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Mortgage Rates Rise Above 3% For the First Time Since June, Freddie Mac Says

mortgage rates are rising

Mortgage rates rose to a three-month high this week as the bond markets reacted to a Federal Reserve decision to start tapering its purchases of fixed assets, Freddie Mac said on Thursday.

The average U.S. rate for a 30-year fixed home loan jumped to 3.01%, the highest since June 24, from 2.88% last week, the mortgage securitizer said in a report. The average rate for a 15-year fixed mortgage is 2.28%, up from 2.15%.

Mortgage rates are rising as bond investors who are the biggest influence on housing finance costs react to the Federal Reserve announcement last week that the central bank would “soon” being tapering the fixed-asset purchases it began in March 2020 to support the economy during the pandemic.

The 10-year Treasury yield, a benchmark for home financing rates, rose to 1.55% yesterday, the highest since June. Mortgage-bond investors are also worried about inflation, which has spiked in recent months because of supply chain disruptions stemming from the global pandemic, said Sam Khater, Freddie Mac’s chief economist.

“Many factors led to this increase, including the Federal Reserve communicating that it will taper its support of the capital markets, the broadening of inflation and emerging energy supply shortages which compound other labor and materials shortages,” he said.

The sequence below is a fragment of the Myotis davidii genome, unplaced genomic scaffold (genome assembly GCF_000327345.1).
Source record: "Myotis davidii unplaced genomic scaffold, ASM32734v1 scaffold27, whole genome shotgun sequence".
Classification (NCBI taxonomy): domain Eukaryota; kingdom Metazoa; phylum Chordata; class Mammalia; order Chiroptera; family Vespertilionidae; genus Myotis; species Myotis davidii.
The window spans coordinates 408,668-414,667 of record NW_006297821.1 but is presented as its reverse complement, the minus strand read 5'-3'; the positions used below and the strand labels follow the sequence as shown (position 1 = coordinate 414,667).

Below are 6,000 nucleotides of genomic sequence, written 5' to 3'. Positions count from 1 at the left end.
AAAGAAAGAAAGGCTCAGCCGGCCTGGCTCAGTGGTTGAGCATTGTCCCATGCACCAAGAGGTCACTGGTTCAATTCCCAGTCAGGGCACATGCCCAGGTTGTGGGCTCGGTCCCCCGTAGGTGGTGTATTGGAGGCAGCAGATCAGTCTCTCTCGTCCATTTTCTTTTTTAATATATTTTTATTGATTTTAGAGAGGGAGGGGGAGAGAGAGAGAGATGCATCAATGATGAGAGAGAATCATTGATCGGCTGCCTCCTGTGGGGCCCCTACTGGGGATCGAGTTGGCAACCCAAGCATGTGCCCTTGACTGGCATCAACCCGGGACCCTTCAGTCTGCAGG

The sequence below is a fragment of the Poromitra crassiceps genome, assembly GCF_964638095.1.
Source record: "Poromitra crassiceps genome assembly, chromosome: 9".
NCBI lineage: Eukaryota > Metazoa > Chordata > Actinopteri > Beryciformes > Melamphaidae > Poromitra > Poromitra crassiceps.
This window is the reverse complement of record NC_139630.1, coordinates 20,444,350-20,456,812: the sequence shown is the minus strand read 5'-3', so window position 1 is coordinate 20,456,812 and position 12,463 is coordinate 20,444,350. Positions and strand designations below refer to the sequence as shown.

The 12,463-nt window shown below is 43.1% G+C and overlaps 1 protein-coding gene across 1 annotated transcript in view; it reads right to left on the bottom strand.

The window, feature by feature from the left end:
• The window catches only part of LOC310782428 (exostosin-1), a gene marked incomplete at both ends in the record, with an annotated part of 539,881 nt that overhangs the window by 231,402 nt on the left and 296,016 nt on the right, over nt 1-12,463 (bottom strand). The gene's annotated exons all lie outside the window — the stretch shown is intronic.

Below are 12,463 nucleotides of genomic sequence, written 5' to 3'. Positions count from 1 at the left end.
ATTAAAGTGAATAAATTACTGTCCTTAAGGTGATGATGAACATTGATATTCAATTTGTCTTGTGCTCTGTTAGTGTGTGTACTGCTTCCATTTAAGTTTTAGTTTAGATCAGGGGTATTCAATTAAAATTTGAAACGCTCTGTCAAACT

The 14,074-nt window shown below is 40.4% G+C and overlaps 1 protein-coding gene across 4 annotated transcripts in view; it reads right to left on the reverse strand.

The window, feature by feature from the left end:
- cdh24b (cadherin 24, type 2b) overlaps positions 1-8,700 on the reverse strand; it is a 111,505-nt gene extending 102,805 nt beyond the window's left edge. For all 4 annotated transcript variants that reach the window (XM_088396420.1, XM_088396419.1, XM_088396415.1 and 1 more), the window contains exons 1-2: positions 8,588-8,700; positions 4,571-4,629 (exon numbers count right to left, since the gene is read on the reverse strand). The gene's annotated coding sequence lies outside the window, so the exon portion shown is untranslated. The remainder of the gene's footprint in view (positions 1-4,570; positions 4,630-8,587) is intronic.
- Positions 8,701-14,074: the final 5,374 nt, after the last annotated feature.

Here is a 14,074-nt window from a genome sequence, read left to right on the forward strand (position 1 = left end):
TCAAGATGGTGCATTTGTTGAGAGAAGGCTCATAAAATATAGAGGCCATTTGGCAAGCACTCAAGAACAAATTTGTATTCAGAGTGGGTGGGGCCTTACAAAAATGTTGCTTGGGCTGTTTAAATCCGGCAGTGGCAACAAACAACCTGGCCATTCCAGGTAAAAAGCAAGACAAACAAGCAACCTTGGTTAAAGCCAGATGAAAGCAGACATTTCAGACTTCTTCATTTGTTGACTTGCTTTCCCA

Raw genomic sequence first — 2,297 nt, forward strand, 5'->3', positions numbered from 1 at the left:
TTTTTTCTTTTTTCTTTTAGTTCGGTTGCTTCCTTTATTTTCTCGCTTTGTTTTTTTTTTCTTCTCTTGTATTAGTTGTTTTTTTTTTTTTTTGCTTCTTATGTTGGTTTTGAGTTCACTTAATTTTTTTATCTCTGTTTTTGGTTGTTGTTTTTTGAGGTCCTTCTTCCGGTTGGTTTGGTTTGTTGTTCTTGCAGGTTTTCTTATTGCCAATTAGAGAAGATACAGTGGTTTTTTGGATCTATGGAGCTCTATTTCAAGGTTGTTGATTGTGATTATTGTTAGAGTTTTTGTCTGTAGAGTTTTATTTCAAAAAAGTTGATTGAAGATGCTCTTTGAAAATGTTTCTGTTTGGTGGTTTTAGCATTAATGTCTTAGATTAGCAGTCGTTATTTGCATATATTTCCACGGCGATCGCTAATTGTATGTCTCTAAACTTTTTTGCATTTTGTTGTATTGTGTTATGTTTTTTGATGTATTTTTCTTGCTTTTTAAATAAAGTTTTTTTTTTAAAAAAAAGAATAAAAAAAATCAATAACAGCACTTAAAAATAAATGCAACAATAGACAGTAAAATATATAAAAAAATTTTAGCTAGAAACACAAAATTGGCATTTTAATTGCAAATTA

The gain in mortgage rates will add to a deceleration in home-price growth that was already underway as homebuyers balked at record prices, Khater said.

When interest rates rise, it results in higher monthly financing costs, which typically shrink the amount applicants can borrow because lenders qualify homebuyers by comparing their monthly bills to their income using a formula down as the debt-to-income ratio, or DTI.

“We expect mortgage rates to continue to rise modestly which will likely have an impact on home prices, causing them to moderate slightly after increasing over the last year,” Khater said.

In August, the median price for an existing home was $356,700, a gain of 15% from a year earlier, according to data from the National Association of Realtors.

That was a slower pace than the 18% gain in July, the 23% increase in June, and the record 24% jump in May, the data showed.

For the year, home prices likely will increase 14% from 2020, according to Lawrence Yun, NAR’s chief economist. In 2022, the annualized growth pace will be more in line with historical norms, at 4.4%, he said.

“The market is still strong, but less heated than before,” said Yun. “We’re no longer seeing super-frenzied activity” when it comes to price increases, he said.

About The Author:

Kathleen Howley has more than 20 years of experience reporting on the housing and mortgage markets for Bloomberg, Forbes and HousingWire. She earned the Gerald Loeb Award for Distinguished Business and Financial Journalism in 2008 for coverage of the financial crisis, plus awards from the New York Press Club and National Association of Real Estate Editors. She holds a degree in journalism from the University of Massachusetts, Amherst.

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